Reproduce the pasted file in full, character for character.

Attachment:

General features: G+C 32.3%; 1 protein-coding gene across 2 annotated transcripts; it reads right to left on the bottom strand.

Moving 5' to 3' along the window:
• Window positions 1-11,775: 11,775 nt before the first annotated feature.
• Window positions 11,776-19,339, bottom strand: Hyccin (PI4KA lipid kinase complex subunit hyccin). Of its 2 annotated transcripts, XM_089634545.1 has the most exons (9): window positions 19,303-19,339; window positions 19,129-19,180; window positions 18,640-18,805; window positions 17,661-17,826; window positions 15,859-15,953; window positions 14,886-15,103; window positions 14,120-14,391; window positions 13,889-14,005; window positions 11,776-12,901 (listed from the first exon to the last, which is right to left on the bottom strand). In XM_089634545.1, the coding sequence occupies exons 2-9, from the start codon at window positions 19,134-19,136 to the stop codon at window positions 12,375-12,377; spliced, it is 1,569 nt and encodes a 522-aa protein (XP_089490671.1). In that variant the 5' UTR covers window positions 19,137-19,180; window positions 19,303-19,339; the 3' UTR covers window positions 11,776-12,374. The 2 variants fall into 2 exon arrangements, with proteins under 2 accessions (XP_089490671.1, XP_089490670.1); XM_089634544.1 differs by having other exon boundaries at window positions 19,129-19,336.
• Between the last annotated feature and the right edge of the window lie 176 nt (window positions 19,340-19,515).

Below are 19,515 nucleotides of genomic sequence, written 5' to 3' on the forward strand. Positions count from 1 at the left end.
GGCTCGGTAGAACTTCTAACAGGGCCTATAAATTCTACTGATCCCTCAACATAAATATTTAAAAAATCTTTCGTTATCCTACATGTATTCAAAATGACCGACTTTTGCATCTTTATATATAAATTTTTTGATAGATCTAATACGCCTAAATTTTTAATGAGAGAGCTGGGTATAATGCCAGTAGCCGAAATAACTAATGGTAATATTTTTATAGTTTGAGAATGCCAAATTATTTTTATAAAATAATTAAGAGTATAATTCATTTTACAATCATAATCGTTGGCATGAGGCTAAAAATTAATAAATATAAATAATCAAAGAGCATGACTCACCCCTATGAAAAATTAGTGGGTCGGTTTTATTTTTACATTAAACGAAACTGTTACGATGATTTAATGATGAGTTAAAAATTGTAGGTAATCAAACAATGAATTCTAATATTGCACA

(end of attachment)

General features: G+C 32.3%; 1 protein-coding gene across 2 annotated transcripts; it reads right to left on the bottom strand.

Moving 5' to 3' along the window:
• Window positions 1-11,775: 11,775 nt before the first annotated feature.
• Window positions 11,776-19,339, bottom strand: Hyccin (PI4KA lipid kinase complex subunit hyccin). Of its 2 annotated transcripts, XM_089634545.1 has the most exons (9): window positions 19,303-19,339; window positions 19,129-19,180; window positions 18,640-18,805; window positions 17,661-17,826; window positions 15,859-15,953; window positions 14,886-15,103; window positions 14,120-14,391; window positions 13,889-14,005; window positions 11,776-12,901 (listed from the first exon to the last, which is right to left on the bottom strand). In XM_089634545.1, the coding sequence occupies exons 2-9, from the start codon at window positions 19,134-19,136 to the stop codon at window positions 12,375-12,377; spliced, it is 1,569 nt and encodes a 522-aa protein (XP_089490671.1). In that variant the 5' UTR covers window positions 19,137-19,180; window positions 19,303-19,339; the 3' UTR covers window positions 11,776-12,374. The 2 variants fall into 2 exon arrangements, with proteins under 2 accessions (XP_089490671.1, XP_089490670.1); XM_089634544.1 differs by having other exon boundaries at window positions 19,129-19,336.
• Between the last annotated feature and the right edge of the window lie 176 nt (window positions 19,340-19,515).

Below are 19,515 nucleotides of genomic sequence, written 5' to 3' on the forward strand. Positions count from 1 at the left end.
GGCTCGGTAGAACTTCTAACAGGGCCTATAAATTCTACTGATCCCTCAACATAAATATTTAAAAAATCTTTCGTTATCCTACATGTATTCAAAATGACCGACTTTTGCATCTTTATATATAAATTTTTTGATAGATCTAATACGCCTAAATTTTTAATGAGAGAGCTGGGTATAATGCCAGTAGCCGAAATAACTAATGGTAATATTTTTATAGTTTGAGAATGCCAAATTATTTTTATAAAATAATTAAGAGTATAATTCATTTTACAATCATAATCGTTGGCATGAGGCTAAAAATTAATAAATATAAATAATCAAAGAGCATGACTCACCCCTATGAAAAATTAGTGGGTCGGTTTTATTTTTACATTAAACGAAACTGTTACGATGATTTAATGATGAGTTAAAAATTGTAGGTAATCAAACAATGAATTCTAATATTGCACA